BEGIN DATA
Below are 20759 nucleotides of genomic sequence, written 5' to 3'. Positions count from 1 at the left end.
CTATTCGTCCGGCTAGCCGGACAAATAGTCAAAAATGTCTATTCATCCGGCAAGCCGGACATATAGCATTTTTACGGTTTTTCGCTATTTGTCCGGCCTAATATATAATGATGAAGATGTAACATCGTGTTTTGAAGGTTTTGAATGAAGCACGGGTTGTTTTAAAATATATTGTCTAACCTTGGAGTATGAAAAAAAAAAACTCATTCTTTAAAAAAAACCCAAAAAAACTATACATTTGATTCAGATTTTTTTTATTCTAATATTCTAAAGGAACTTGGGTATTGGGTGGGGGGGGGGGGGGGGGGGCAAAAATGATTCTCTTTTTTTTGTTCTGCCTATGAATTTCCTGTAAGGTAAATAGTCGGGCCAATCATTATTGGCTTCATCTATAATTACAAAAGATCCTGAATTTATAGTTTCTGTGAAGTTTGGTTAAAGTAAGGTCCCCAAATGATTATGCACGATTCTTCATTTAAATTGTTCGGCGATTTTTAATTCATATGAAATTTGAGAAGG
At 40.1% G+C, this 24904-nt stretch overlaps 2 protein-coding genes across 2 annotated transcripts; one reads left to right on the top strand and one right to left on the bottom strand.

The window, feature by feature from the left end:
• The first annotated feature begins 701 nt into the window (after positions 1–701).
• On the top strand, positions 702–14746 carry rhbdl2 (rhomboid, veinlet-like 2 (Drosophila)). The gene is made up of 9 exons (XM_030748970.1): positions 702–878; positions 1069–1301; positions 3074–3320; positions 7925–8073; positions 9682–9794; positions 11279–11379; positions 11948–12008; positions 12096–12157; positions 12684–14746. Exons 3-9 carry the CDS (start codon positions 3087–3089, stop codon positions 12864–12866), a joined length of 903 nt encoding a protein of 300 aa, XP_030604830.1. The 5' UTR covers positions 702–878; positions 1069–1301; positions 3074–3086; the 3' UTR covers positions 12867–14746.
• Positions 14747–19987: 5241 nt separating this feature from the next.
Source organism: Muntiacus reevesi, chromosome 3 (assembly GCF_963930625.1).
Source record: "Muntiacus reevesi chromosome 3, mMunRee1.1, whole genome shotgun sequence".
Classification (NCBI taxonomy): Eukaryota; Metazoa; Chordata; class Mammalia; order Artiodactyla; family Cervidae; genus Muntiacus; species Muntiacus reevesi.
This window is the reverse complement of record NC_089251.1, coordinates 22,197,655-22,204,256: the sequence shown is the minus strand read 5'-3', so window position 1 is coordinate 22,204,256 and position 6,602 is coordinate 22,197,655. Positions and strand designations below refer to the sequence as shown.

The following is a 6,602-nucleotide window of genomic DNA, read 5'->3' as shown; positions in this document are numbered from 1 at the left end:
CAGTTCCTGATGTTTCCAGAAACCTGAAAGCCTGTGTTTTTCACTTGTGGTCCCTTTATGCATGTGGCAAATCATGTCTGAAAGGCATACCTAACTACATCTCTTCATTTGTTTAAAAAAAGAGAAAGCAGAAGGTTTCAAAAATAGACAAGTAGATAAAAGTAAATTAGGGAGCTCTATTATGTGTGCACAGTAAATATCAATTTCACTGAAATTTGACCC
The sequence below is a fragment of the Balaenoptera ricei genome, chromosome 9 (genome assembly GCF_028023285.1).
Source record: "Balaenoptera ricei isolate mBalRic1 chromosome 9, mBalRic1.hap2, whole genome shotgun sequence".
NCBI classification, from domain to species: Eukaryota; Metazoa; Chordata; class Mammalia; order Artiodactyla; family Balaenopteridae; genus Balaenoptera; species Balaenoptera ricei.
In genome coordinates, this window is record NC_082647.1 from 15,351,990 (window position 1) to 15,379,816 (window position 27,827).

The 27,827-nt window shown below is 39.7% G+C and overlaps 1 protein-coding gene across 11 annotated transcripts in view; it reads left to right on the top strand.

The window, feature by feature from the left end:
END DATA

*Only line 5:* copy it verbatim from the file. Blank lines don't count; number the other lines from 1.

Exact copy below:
• The first annotated feature begins 701 nt into the window (after positions 1–701).